Social media rage: A few thoughts

Everyone is spouting off, but not enough of us are spending actual time together

For those of you who are cycling fans (Hi, Matthew!), you’ll be very familiar with the ongoing saga of the relationship between Team Sky teammates Bradley Wiggins and Chris Froome. But for the rest of you, here’s the story in a nutshell. Wiggins, supported by Froome, won the Tour de France in 2012. But during that race there were a couple of instances where Froome seemed to take on Wiggins who, as team leader, shouldn’t of been challenged. Wiggins didn’t like this and their relationship soured, despite Wiggins’ win.

The whole build up to the subsequent 2013 Tour de France was coloured by whether Wiggins or Froome would be team leader. Froome felt that, after serving Wiggins in 2012, he deserved a shot. Wiggins though, unsurprisingly, wanted to defend his title. Each was convinced it should be them, and they kept releasing press releases to say as much. Injury to Wiggins brought the saga to an end and Froome went on to win—but Wiggins didn’t congratulate him, even continuing to hold onto his 2012 winnings that should have been shared with Froome. Their relationship seemed irreparable.

Today though, in an interview in The Times, Wiggins has said that, following a team training camp they were both at in December, the two of them are now in a much better place.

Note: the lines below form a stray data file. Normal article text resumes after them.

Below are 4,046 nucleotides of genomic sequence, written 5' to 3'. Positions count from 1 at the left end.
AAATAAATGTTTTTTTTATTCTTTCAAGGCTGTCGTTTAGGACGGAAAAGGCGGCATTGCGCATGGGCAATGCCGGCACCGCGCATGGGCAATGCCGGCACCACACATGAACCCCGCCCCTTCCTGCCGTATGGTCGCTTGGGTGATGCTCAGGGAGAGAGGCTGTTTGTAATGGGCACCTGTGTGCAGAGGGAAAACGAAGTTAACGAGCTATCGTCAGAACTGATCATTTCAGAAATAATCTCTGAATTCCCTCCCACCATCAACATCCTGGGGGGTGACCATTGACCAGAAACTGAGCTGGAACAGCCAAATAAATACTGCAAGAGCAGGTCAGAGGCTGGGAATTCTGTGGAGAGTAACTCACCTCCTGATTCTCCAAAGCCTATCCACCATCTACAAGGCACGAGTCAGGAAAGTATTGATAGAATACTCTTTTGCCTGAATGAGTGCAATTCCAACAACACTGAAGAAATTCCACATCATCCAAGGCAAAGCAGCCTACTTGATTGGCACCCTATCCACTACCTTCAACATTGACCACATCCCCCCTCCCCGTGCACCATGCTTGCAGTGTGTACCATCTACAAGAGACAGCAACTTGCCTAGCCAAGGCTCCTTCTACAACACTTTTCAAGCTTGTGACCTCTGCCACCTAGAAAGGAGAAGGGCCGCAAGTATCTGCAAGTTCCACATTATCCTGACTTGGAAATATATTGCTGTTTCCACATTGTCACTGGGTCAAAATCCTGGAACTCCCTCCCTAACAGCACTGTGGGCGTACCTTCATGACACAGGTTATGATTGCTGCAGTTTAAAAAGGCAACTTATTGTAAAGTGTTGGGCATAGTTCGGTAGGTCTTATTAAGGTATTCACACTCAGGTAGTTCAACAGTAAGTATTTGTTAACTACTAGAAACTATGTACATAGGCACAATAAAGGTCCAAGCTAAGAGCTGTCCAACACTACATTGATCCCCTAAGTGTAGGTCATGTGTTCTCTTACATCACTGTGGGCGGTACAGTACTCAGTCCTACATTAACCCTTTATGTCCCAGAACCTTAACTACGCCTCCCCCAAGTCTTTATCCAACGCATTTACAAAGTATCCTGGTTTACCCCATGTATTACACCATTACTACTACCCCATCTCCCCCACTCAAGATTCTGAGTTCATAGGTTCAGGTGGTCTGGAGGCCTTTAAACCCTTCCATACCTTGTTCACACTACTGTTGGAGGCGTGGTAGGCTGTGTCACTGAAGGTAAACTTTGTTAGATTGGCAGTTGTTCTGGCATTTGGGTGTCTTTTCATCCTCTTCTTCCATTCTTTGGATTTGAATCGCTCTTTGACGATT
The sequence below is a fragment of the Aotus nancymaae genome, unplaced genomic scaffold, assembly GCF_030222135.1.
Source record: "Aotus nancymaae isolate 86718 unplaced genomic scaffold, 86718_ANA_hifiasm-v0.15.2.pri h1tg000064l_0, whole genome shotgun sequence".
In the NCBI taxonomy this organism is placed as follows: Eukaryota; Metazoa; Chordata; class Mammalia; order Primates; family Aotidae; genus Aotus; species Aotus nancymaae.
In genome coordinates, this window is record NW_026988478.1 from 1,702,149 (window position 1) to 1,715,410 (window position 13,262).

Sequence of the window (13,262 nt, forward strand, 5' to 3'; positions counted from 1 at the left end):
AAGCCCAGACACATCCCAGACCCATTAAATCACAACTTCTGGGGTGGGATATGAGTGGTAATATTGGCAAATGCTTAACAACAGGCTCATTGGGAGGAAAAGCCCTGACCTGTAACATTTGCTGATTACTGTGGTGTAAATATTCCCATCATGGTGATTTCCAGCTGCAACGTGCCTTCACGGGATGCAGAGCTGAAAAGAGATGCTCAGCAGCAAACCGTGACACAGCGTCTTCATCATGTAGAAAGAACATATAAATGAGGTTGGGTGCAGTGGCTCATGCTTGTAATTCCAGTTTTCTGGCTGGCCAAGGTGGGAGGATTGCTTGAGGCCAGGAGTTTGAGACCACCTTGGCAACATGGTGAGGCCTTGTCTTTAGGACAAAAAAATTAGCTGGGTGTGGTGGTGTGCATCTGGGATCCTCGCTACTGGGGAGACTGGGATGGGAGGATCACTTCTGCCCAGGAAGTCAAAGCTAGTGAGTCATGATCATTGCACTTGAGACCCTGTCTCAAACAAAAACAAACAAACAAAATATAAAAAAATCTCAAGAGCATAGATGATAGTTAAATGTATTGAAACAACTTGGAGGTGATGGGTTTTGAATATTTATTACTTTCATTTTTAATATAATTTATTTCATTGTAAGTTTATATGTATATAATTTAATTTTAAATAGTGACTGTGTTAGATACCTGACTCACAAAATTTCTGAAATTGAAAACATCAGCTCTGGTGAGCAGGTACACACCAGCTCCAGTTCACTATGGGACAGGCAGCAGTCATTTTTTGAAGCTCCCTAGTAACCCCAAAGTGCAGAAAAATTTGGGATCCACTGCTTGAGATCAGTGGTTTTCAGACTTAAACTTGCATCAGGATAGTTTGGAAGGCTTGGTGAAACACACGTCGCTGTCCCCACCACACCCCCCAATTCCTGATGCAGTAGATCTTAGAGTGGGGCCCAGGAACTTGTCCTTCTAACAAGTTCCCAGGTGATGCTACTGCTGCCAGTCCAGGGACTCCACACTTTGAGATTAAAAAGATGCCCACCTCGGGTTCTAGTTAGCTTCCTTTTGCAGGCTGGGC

It was the first time we’d really been around each other and we just talked. It’s a lesson for us all, spending time together, not reading about someone through the newspapers. We’re actually looking forward to racing together now, rather than wondering what was going to happen when we raced together.

So simple, and yet so profound. They spent some time together. This jumped out at me because its relevance spreads so much further than a spat between two cyclists. People are falling out with each other left, right, and centre at the moment thanks in large part to the ease at which we can communicate with each other without any relational presence.

Social media has made it so easy to fire off an opinion or a comment devoid of any personal connection. And these inevitably lack any sense of tone that only relational context can bring. The result is the ever-increasing rise of social media rage. Everyone is spouting off, but not enough of us are spending actual time together.

I wonder, for instance, how much more civil political debate might be if we spent some time building friendships with people from different perspectives, rather then just yelling at each other via the media or social media. And might even Prime Ministers Questions take on a different tone if David Cameron and Ed Miliband actually spent time cultivating a relationship away from the media, rather than ceaselessly responding to each others soundbites through spokespeople.

It’s not that I’m against online interaction. Not at all. And clearly we can’t get to know everyone we have a conversation with online. But for the people we debate and converse with only online, perhaps wisdom would be in being restrained, assuming the best, and, when necessary, stepping back. What’s the point in losing it with a total stranger?

My friend, Ryan, emailed me a couple of articles to look at this morning. ‘Read these,’ he said. ‘But don’t dive deeply into the comments section, it’s quicksand.’ I then replied saying, ‘Don’t worry—I never read comments any more. Too disheartening about the state of the human race.’

Does it really have to be like this?

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